A terrifying incident in the air raised a host of worries about the dangers of distracted flying. For the first time ever, the National Transportation Safety Board revealed that a cellphone was found to be a cause of a commercial airplane crash. The determination has many afraid that a new can of worms has been opened, this time involving very large and very fast planes. Safety groups are calling for the FAA to intervene now before the problem gets worse and issue an important rule that would prohibit pilots from using personal electronic devices while in flight.
The incident of the texting pilot took place on August 26, 2011 in Missouri. A medical helicopter pilot was found to be distracted due to sending several hundreds text messages over the course of his shift that day. Immediately before the accident, records show the pilot sent and received nearly 20 text messages. While the text messages did not cause the accident in the same way that texting can cause a car crash, by taking your eyes off the road, it did lead to deadly distraction which was ultimately responsible for the crash.
The NTSB investigation revealed that the pilot was distracted by using his phone and took off from a hospital carrying an injured patient, an EMT and a flight nurse without the required fuel to reach his destination. While en route to the second hospital the engine in the helicopter locked up due to lack of fuel and the aircraft crashed into a field, killing all four people onboard.
Though the company responsible for the medical helicopter had a policy requiring its pilots not to use personal electronic devices while on duty, it was obviously ignored. It’s shocking to most people that despite the obvious dangers of texting while flying, the FAA has never issued any specific rules outlawing the practice. On the heels of the recent texting helicopter crash, the FAA is under scrutiny for not taking action to prohibit texting in the nation’s airline cockpits.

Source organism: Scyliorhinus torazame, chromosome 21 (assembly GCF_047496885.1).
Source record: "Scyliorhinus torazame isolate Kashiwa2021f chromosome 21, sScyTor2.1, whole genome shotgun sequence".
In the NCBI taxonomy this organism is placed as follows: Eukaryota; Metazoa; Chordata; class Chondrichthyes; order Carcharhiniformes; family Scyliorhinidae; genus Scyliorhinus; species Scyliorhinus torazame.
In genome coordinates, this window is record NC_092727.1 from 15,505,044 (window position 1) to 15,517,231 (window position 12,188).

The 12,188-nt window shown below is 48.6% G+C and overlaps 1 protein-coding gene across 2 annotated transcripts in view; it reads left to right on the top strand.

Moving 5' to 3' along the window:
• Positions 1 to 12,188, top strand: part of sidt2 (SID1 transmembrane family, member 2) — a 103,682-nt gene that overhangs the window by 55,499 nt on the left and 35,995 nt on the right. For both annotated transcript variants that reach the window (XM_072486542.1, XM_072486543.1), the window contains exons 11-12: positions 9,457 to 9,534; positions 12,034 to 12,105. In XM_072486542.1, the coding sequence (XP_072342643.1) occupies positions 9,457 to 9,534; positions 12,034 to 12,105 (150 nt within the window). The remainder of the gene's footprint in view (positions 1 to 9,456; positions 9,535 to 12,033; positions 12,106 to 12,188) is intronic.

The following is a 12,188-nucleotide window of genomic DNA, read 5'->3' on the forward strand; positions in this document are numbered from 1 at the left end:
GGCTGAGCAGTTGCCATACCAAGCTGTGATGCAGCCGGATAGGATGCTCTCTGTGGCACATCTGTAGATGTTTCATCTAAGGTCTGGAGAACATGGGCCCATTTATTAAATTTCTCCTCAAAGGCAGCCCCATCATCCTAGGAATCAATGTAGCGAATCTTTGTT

Last January, Congress ordered the FAA to issue a rule prohibiting the use of electronic devices among airline flight crews while in the cockpit. Despite this directive, no rule has been issued. Rather than immediately implement a direct final rule that would bypass the usual comment and public notice process, the FAA dragged its feet and only issued a proposed rule in January of this year, eight months later than Congress requested. Comments are still being gathered slowly before a final decision is made, all the while flight crews across the country have been left with no firm order not to use personal electronic devices in the cockpit.
Source: “FAA Foot-Dragging on Rule to Prohibit Texting and Flying,” by John Goglia, published at Forbes.com.
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